Need help with strobes.

trades2cash

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Here is the deal. I have a nikon d90 that i have become very comfortable shooting in manual mode so I am not an entire newbie. I got a pretty good grasp on exposure and iso an etc. Now the thing is that i never use the flash. I recently got 2 square perfect strobes and light boxes for some indoor shooting. I have a wireless transmitter and the strobes trigger just fine. What i am having trouble understanding is why i am limited to certain shutter speeds. If i try to shot faster than 1/200 the lower part of the photo is black. Now I Know my way around my menu and manual for the camera, but the ttl mode and commander mode is really losing me. So how would you shot someone who is jumping in the air and you cant shot 1/500 or faster? Thanks for any input.
 

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The flash sync for the D90 is 1/200. Therefore to sync your shutter with the flash you must be at 1/200 or below. That is why when you go higher the lower part of the image is black. The black part is your shutter.
 

Phranquey

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This happens because under 1/200th your sensor is fully exposed and can catch the entire scene with a flash...anything over 1/200th, the rear curtain is starting to close before the front curtain has reach the end of it's travel, so the entire sensor isn't open during the flash. The faster the shutter speed, the sooner the rear curtain follows, thus the narrower the slit that is moving across the sensor (or film).
 

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And as a side note 1/200 is a lot better than it used to be. Back in the day it was 1/60 that was where your flash synced. So, you can stop more action than before but not all of it. Use available light or go with the blur. There are some other things you can do but since you are just starting out using flash, work on getting exposure correct and creating beautiful images.
 

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And as a side note 1/200 is a lot better than it used to be. Back in the day it was 1/60 that was where your flash synced. So, you can stop more action than before but not all of it. Use available light or go with the blur. There are some other things you can do but since you are just starting out using flash, work on getting exposure correct and creating beautiful images.

This is one particular reason why I miss my D70s, and am considering picking up another one....1/500th sync speed.
 

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The newer cameras and flashes from Nikon and Canon allow for high speed flash syncs, but require ETTL connectivity to make it work. If that's important to your shooting, it can be done.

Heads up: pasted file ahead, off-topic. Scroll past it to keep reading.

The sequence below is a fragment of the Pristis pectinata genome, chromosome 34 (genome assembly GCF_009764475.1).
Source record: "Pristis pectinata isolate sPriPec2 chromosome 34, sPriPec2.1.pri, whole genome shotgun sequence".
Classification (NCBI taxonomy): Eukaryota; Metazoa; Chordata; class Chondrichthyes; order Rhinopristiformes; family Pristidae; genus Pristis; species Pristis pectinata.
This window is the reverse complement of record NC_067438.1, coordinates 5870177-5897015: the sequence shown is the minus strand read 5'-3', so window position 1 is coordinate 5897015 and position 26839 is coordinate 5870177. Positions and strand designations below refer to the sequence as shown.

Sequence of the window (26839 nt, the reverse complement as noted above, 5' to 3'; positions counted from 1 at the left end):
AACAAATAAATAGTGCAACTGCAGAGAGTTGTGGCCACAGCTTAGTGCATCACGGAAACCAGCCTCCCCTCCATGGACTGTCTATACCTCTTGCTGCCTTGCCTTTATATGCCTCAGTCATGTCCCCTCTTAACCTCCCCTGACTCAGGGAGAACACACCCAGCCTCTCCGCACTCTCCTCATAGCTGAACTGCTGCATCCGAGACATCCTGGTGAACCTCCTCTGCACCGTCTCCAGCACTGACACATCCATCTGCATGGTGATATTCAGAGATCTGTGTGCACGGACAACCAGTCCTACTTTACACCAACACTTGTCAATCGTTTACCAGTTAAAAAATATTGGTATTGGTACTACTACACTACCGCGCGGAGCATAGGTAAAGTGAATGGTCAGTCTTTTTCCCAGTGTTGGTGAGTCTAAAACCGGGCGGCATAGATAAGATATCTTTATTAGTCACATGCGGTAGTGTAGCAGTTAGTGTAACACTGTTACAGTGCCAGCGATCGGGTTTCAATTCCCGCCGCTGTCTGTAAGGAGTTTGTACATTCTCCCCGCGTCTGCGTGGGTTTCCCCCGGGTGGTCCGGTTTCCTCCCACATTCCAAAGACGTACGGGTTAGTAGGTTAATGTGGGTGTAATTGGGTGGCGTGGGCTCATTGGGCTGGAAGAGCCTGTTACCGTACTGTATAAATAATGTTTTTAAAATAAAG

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The newer cameras and flashes from Nikon and Canon allow for high speed flash syncs, but require ETTL connectivity to make it work. If that's important to your shooting, it can be done.


Just remember this is on speed lights, ETTL and iTTL do not work with full strobes.
 

Phranquey

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The newer cameras and flashes from Nikon and Canon allow for high speed flash syncs, but require ETTL connectivity to make it work. If that's important to your shooting, it can be done.

I can do that with my SB800, but I don't think it's possible with studio strobes, as the OP is inquiring.


EDIT: Speedtrap beat me to it....
 

Buckster

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The newer cameras and flashes from Nikon and Canon allow for high speed flash syncs, but require ETTL connectivity to make it work. If that's important to your shooting, it can be done.


Just remember this is on speed lights, ETTL and iTTL do not work with full strobes.
Yeah, I know. I thought that was obvious. Maybe more obvious if I bold it in red and underline it...

I'm just saying, IF it's important to the OP's shooting that he be able to get high speed flash sync'd photos, it can be done - obviously, only with the gear that will allow that.
 

DScience

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Ahhh what's going on here?!?!? Ok ok ok..the sync speed refers to the on camera flash only. With a flash like the sb-600 on the D90, you can shoot at any shutter speed, and this is the same with the strobe off camera. There is a setting, and it's in your manual. That's how I found mine. :)